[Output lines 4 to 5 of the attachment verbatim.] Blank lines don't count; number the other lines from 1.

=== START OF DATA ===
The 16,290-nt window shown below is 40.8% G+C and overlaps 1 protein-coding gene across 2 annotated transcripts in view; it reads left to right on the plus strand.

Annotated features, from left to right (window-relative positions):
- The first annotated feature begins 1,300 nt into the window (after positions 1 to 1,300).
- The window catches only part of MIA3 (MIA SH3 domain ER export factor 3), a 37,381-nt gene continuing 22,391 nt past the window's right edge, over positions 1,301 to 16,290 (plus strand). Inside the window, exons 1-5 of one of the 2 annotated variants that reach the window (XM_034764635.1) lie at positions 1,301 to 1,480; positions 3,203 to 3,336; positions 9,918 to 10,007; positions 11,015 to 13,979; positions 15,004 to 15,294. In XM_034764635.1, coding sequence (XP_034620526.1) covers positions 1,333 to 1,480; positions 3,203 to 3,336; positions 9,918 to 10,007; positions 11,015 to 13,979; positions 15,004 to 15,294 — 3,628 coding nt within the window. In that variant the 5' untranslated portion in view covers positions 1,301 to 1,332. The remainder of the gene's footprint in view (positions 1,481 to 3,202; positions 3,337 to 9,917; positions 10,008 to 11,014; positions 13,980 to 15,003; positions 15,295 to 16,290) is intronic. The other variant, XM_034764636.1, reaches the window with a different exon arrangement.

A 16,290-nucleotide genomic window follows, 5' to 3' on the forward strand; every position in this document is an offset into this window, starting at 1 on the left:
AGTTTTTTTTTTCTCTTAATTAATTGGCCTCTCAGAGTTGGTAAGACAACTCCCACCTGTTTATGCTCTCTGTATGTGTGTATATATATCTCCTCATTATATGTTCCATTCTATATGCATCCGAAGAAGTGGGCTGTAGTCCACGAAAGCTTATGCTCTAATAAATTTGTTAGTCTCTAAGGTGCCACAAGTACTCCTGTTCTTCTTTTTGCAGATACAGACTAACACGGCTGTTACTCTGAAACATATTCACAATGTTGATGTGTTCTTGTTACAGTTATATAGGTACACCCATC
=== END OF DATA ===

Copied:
- The window catches only part of MIA3 (MIA SH3 domain ER export factor 3), a 37,381-nt gene continuing 22,391 nt past the window's right edge, over positions 1,301 to 16,290 (plus strand). Inside the window, exons 1-5 of one of the 2 annotated variants that reach the window (XM_034764635.1) lie at positions 1,301 to 1,480; positions 3,203 to 3,336; positions 9,918 to 10,007; positions 11,015 to 13,979; positions 15,004 to 15,294. In XM_034764635.1, coding sequence (XP_034620526.1) covers positions 1,333 to 1,480; positions 3,203 to 3,336; positions 9,918 to 10,007; positions 11,015 to 13,979; positions 15,004 to 15,294 — 3,628 coding nt within the window. In that variant the 5' untranslated portion in view covers positions 1,301 to 1,332. The remainder of the gene's footprint in view (positions 1,481 to 3,202; positions 3,337 to 9,917; positions 10,008 to 11,014; positions 13,980 to 15,003; positions 15,295 to 16,290) is intronic. The other variant, XM_034764636.1, reaches the window with a different exon arrangement.

A 16,290-nucleotide genomic window follows, 5' to 3' on the forward strand; every position in this document is an offset into this window, starting at 1 on the left: